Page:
Sigiriya Rock

Heights, humidity and hornets. Not exactly my favourite type of day but to be fair we had to climb Sigiriya rock as we were here in Sri Lanka and in order to avoid the humidity we started as early as we could and we were passing through the gates of the place as soon as it opened. There was a steady stream of people but it wasn’t packed but the humidity and heat had set in early and we were both sweating even before we had begun the climb!

The base of the rock is a garden and pond area surrounded by a moat and had lots of ruins scattered around but we were keen to get up the rock so decided to have an exploration of the grounds when we got back down.

It wasn’t long after we started our climb that I had our first vertigo inducing moment as we climbed up a rickety spiral staircase bolted on to the side of the rock. We went up these to see some paintings in a cave but I have to admit that I am not sure if they warranted the climb up and back down again.  

The next stage of the climb was fairly easy and we ended up at the feet of the Lion’s gate where there was a sign warning about wasps in the area! (Don’t worry mum I had my antihistamines with me) but still didn’t fancy hanging around so headed up the stairs in between the two huge lion’s paws. 

The concrete stairs soon turned into metal ones which were bolted on to the side of the rock. They seemed fairly sturdy other than the odd creak and strain and even though it hasn’t happened in ages a bit of vertigo set in but onwards we went and in no time at all we were at the top!

We weren’t sure what to expect but what we saw was almost the entire top of the rock, 1.6 hectares, filled with ruins. There must have been quite a few buildings up here and even a reservoir! I do not know how on earth it would have been possible to build such structures up here and even now there are many unanswered questions as to how it was done. It is believed that it was a fortress of a king and was built in 400 AD and at the time it must have been impregnable.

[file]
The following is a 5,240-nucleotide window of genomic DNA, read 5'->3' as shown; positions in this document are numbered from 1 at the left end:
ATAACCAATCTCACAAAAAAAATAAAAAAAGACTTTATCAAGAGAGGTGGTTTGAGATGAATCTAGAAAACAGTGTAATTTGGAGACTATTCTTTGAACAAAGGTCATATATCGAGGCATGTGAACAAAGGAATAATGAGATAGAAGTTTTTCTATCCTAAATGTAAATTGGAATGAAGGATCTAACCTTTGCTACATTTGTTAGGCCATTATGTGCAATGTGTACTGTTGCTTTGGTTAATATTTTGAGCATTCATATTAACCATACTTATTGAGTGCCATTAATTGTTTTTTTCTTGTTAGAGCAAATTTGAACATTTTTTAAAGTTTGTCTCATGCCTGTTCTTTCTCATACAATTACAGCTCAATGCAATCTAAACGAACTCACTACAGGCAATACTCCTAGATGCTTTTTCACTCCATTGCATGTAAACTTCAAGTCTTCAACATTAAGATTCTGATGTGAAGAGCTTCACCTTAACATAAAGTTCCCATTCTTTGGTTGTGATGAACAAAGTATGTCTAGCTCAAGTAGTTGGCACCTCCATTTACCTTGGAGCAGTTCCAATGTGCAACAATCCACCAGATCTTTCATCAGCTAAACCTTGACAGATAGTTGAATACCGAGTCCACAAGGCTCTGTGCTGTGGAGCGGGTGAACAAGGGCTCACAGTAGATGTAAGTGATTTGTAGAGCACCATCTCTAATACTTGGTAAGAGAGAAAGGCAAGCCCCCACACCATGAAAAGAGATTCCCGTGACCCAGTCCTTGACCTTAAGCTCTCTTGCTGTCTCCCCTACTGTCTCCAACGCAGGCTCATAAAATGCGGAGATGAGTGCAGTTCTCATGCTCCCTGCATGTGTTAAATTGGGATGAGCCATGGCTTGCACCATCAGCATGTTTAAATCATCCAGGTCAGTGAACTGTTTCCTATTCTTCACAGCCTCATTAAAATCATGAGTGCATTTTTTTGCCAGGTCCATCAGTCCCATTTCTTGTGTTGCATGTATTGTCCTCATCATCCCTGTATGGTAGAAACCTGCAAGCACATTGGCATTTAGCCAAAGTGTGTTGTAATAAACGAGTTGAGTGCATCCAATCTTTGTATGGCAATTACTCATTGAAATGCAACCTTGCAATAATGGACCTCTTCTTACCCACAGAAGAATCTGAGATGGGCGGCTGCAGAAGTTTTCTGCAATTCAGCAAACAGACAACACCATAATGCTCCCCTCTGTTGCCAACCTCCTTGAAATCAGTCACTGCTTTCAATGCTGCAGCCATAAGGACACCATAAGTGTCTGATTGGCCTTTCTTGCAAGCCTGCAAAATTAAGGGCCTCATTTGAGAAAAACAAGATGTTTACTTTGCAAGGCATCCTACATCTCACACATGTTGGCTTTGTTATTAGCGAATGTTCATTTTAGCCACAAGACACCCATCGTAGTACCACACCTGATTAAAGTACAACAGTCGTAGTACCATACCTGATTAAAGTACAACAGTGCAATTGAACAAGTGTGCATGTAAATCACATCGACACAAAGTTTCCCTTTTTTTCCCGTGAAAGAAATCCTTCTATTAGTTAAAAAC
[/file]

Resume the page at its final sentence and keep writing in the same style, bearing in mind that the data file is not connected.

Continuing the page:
We sat and enjoyed the breeze and the view and then headed back down again. Just as we were coming out down the bottom we passed some Red Cross workers and asked if they were there to help with rehydration and heat stroke? They answered that their main reason for being there was to deal with the wasp stings!! Lucky.

The other lucky thing was that we had beaten some quite huge crowds. There was now a constant stream of tourists coming into the park and beginning their climb up. I have to admit I don’t think that they would all make it and if they did I reckon the procession would be grinding it’s way up at a snail’s pace. They were all heading up the stairs though so we got to enjoy the surrounding gardens which again were quite breathtaking and much larger than I had imagined them to be.

Last stop in the tour was the museum which although might have been interesting wasn’t air conditioned or fan cooled and we were both far too hot to walk around inside so began our walk home. All this and it was still only 8:30am!!! T

I will never get tired of seeing these fantastic animals as we travel around.  Just so much amusing personality.

Some of the man made lakes/baths/reservoirs.

The key for me was not to look down! At the top of the spiral staircases were the murals.

The paws are all that’s left at Lion’s gate, the entrance to the second stage of the climb.  How on earth they got up here 1000 years ago I have no idea.

A view back towards the gardens we had just walked through.

Brave and casual!

To be fair the views were spectacular!

All smiles at the top.

The size of the ruins up on the top of the rock were something to behold.

There was even a reservoir up here!

I think Sarah enjoyed the views on the way down more than I did!

Just massive amounts of uninhabited forests all around here.

I was very quiet!!

Scary walkways around the side of the rock!  The Sri Lankan engineering held up!

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